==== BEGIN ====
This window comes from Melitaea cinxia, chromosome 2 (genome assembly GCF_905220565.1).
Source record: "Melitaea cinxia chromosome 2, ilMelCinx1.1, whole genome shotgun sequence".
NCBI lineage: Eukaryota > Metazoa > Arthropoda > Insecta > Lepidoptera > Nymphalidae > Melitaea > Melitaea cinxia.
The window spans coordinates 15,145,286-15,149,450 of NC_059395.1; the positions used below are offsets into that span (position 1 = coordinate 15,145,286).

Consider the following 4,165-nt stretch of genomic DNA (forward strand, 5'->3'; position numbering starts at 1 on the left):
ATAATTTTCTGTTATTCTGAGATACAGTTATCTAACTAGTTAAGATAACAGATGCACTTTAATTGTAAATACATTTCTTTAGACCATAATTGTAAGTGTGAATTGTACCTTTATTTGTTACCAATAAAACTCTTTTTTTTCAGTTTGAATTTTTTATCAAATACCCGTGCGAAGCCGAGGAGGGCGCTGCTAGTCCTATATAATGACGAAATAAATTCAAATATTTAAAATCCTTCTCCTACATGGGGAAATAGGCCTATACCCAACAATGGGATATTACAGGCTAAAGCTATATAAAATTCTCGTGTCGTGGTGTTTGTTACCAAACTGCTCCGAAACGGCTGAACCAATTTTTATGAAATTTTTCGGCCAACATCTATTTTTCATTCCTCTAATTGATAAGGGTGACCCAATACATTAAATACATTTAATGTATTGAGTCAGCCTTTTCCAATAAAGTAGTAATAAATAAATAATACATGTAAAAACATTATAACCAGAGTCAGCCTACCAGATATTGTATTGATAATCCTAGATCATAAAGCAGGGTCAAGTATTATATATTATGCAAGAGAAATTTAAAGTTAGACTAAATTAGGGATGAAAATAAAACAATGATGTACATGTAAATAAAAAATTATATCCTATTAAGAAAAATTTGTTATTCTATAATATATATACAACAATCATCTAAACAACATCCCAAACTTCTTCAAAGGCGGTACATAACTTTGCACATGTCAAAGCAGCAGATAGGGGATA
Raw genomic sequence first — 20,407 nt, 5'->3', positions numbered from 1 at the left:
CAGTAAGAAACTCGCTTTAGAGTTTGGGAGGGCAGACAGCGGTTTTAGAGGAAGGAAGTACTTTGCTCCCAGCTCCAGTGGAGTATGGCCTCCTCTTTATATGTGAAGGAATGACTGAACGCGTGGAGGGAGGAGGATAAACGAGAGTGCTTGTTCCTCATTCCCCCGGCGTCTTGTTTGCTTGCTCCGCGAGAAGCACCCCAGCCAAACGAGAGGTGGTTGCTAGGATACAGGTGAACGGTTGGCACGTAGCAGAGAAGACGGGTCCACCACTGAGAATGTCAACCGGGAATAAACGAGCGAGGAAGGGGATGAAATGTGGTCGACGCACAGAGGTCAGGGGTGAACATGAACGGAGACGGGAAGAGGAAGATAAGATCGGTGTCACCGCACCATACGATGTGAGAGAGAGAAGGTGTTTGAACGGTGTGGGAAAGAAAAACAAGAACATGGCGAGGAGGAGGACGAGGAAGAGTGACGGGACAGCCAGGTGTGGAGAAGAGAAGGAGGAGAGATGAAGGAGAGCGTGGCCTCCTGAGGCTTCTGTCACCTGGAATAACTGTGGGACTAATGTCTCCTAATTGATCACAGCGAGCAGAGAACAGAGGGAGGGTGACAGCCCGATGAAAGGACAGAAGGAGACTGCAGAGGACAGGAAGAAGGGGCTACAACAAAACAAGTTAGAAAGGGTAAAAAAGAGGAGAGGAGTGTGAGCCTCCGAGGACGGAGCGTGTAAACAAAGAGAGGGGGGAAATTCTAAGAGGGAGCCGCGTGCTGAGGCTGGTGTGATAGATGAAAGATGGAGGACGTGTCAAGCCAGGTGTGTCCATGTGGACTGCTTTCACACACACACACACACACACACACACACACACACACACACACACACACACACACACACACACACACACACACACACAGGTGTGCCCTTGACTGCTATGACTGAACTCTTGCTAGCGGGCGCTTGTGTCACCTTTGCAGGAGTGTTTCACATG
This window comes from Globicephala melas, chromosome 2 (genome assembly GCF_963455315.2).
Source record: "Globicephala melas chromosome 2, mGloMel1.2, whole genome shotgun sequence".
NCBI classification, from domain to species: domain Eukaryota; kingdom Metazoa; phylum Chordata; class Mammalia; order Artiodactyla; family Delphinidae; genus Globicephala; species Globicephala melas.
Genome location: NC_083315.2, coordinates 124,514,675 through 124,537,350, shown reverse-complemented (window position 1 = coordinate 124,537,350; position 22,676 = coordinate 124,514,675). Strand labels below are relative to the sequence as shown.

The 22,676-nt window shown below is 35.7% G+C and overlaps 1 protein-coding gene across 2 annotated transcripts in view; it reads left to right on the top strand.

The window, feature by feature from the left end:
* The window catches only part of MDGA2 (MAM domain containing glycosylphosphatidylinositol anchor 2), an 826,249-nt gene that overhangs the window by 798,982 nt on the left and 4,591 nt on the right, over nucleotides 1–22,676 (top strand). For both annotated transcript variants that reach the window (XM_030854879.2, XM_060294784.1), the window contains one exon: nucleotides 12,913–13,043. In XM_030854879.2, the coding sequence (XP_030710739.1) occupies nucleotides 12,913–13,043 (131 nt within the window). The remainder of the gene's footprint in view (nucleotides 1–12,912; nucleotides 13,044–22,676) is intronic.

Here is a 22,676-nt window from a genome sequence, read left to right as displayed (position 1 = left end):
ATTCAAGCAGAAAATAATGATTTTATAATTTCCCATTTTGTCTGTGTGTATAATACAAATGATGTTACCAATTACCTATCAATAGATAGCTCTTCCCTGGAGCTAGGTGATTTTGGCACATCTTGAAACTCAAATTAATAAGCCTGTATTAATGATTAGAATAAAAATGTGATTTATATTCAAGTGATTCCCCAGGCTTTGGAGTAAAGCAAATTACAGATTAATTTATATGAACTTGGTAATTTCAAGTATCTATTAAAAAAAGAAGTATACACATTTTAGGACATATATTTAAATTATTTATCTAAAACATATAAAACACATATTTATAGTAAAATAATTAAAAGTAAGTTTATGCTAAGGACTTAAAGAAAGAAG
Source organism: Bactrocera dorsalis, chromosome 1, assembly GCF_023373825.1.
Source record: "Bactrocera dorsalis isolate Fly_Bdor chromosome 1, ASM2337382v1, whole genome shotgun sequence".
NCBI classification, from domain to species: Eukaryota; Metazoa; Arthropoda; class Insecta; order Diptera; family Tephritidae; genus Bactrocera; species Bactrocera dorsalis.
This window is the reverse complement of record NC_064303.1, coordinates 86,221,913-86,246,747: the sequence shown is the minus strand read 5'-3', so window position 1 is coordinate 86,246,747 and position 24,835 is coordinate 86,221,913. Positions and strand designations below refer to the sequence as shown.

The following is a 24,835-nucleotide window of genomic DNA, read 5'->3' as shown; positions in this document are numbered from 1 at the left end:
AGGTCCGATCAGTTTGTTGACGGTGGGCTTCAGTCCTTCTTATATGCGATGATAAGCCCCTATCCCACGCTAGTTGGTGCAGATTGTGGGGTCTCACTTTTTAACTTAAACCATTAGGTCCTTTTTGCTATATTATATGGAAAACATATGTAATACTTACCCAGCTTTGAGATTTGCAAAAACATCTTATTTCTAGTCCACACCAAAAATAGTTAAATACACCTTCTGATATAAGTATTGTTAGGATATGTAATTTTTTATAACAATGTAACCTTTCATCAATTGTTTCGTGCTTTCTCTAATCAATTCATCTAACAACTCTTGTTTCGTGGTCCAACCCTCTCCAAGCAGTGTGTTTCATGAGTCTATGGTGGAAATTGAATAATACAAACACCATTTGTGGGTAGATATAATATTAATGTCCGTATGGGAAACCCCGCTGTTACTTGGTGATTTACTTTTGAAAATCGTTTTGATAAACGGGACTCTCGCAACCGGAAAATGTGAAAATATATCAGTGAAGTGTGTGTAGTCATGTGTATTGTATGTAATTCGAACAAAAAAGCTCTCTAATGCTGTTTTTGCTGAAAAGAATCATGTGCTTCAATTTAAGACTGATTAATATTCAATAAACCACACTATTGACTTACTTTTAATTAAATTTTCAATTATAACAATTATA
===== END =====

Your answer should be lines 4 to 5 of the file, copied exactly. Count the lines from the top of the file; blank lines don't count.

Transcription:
The window spans coordinates 15,145,286-15,149,450 of NC_059395.1; the positions used below are offsets into that span (position 1 = coordinate 15,145,286).

Consider the following 4,165-nt stretch of genomic DNA (forward strand, 5'->3'; position numbering starts at 1 on the left):